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The Bronx’s Matt Caughthran: “Thank God For Music In Times Like This”

Jack Rogers
Jack Rogers 31 August 2021 at 17.24

"When things line up and everything feels organic and natural and inspired and creative and loose, those rare moments you have to treasure."

The Bronx have just released their brand new album 'Bronx VI' via Cooking Vinyl. 

Bright, breezy and bristling with loud and loose rock and roll energy, it's a slice of sunshine-stained punk that feels so vital at a time like this. Bridging into new waters whilst keeping the chest-thumping spirit that has kept them going all these years burning brighter than it has ever been, it's so good to have them back.

To find out a bit about how it came to be, we caught up with vocalist Matt Caughthran...

At the very beginning of piecing together this 6th piece of your story, what were the intentions? Was there anything you wanted to be able to do?
"I think that on the 5th record [2017's 'Bronx V'], it was another one of our survival records. What I mean by that is that it was a super important record for the band. We had gone through a lot at that moment internally, so we needed to be able to get it out and done. So when we did do that, it felt really good. It was another moment of The Bronx über alles. The Bronx survives.

"So going into the sixth record, the vibe within in the band was a lot looser and a lot more fun. It’s always a blast, but going into the writing process this time around, we were like, ‘Let’s just kick some ass’. It opened the experience to Ken [Horne, guitar] and Brad [Magers, bass], both writing songs. Everyone contributed on a level that had never really happened before. It also became something that we could get excited about. We were thinking about the micro and the macro, which was a very special feeling. Just because the future was so wide open for what we could do, I think that our best music is still to come as we look forward. We’re firing on all cylinders right now."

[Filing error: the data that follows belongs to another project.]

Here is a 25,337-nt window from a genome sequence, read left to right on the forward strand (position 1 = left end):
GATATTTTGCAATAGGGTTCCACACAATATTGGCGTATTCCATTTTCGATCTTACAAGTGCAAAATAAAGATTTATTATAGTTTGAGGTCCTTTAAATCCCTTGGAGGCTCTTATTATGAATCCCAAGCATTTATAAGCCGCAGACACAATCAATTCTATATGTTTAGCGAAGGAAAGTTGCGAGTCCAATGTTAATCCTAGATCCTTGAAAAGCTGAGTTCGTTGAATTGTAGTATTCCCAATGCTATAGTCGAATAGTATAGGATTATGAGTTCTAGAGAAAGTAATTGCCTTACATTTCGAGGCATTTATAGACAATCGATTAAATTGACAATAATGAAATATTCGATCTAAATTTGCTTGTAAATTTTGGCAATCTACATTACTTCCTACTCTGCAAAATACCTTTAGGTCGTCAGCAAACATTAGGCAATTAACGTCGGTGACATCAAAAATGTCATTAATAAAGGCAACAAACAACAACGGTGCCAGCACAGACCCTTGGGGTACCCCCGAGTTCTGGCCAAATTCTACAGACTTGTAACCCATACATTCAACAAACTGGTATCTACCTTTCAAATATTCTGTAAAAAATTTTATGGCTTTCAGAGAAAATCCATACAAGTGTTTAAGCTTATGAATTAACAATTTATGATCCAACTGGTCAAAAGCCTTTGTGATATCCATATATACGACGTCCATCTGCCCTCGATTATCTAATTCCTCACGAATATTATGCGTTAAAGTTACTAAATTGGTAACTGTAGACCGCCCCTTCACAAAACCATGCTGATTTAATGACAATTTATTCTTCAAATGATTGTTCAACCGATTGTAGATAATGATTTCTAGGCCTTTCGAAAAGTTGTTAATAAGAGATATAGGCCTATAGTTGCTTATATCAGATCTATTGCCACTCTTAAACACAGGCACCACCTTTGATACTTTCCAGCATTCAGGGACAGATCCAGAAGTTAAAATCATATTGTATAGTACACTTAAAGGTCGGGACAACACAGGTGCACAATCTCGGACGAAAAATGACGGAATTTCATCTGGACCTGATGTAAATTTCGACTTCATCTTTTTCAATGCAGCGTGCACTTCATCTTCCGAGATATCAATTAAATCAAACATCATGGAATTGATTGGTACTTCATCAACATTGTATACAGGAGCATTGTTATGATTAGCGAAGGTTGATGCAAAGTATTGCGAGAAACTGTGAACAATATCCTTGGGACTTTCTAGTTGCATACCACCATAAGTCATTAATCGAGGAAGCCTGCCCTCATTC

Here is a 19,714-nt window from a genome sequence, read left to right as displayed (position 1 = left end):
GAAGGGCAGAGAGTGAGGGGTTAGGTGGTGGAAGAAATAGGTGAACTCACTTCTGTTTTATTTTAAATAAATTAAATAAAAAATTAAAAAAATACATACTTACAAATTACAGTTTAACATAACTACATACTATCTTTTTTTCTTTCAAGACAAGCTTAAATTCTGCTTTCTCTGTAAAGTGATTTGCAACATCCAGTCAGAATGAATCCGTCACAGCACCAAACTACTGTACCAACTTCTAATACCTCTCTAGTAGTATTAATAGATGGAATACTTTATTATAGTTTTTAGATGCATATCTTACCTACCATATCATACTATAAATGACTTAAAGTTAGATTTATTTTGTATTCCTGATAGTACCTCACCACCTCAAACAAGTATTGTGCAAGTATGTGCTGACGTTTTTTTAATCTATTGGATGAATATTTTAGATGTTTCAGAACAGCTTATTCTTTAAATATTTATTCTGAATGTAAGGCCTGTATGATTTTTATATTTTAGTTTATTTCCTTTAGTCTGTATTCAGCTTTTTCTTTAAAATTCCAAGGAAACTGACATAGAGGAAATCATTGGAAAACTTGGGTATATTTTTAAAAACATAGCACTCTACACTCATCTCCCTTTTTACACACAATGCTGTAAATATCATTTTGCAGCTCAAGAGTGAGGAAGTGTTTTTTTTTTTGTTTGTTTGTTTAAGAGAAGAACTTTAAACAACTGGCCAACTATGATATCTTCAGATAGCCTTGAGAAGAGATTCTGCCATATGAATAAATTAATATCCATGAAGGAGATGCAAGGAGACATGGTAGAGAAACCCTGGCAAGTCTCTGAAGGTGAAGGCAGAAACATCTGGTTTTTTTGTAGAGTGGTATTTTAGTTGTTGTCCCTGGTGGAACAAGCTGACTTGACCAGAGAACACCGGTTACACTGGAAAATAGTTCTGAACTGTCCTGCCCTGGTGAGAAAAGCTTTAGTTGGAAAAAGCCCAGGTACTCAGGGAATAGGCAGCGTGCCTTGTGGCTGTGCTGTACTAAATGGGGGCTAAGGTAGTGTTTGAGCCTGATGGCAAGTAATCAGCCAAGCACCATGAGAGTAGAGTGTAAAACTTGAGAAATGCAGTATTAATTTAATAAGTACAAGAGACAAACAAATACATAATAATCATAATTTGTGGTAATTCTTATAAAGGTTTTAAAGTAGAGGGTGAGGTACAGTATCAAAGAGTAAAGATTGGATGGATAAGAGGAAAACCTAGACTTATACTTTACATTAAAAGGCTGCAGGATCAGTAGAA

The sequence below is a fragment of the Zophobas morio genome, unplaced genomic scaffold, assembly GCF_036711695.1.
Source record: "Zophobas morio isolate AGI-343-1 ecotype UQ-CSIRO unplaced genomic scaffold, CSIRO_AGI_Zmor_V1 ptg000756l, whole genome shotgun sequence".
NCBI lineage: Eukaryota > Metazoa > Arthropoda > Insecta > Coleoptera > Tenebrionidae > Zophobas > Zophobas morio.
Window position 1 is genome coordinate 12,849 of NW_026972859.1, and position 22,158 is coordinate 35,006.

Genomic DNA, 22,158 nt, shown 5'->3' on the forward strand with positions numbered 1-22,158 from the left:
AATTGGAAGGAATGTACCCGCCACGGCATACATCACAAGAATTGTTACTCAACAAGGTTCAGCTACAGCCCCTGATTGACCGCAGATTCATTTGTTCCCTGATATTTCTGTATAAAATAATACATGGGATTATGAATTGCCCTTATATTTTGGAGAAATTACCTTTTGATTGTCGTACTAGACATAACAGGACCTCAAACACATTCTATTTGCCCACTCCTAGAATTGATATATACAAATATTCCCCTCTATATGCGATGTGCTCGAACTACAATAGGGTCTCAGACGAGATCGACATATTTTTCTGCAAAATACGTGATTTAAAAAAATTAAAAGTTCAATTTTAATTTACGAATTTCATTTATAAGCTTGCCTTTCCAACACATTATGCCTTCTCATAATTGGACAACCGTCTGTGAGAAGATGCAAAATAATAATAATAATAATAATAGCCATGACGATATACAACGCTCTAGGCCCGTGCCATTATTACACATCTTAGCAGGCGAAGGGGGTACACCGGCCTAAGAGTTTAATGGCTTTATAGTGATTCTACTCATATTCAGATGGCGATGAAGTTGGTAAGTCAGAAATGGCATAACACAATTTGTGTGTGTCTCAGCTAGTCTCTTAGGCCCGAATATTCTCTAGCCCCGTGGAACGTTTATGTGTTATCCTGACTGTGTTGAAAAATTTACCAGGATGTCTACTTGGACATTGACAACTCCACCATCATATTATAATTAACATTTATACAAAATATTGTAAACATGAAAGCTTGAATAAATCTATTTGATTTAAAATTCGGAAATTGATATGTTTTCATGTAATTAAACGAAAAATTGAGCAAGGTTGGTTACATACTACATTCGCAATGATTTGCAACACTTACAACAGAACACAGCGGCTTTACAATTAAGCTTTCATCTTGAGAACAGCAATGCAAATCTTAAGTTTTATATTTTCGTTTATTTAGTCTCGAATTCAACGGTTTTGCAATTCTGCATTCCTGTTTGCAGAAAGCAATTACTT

When you’re going through a hardship of sorts, it’s only when you’re out the other end that you made it through. So that belief and hunger that comes with that success rub off on what you do next. The fire in your belly intensifies…
"Absolutely. Every record is different, though, you know? And with his one also knowing that we were going to be recording with Joe Baressi, who we have been looking to work with ever since considering him for 'Bronx III', was another way that things lined up in the right way. Getting into his spot in Pasadena felt cool as well.

"Recording is a trip, either way, man. I think back to when we did it when we were younger, and the first time can be such a head fuck. So when things line up and everything feels organic and natural and inspired and creative and loose, those are the rare moments you have to treasure."

What would you say with you all bringing something to the writing table? What were the elements that had never really cropped up before?